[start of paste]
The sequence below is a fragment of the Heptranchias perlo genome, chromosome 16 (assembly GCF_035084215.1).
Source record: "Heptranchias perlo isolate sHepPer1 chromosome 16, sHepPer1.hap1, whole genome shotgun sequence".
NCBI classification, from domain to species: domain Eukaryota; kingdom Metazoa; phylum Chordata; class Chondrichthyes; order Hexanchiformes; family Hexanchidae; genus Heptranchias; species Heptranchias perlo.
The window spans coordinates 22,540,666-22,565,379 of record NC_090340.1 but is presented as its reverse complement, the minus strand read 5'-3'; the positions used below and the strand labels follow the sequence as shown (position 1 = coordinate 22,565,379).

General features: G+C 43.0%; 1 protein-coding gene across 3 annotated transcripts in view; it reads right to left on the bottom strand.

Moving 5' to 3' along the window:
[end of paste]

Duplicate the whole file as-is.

The sequence below is a fragment of the Heptranchias perlo genome, chromosome 16 (assembly GCF_035084215.1).
Source record: "Heptranchias perlo isolate sHepPer1 chromosome 16, sHepPer1.hap1, whole genome shotgun sequence".
NCBI classification, from domain to species: domain Eukaryota; kingdom Metazoa; phylum Chordata; class Chondrichthyes; order Hexanchiformes; family Hexanchidae; genus Heptranchias; species Heptranchias perlo.
The window spans coordinates 22,540,666-22,565,379 of record NC_090340.1 but is presented as its reverse complement, the minus strand read 5'-3'; the positions used below and the strand labels follow the sequence as shown (position 1 = coordinate 22,565,379).

General features: G+C 43.0%; 1 protein-coding gene across 3 annotated transcripts in view; it reads right to left on the bottom strand.

Moving 5' to 3' along the window: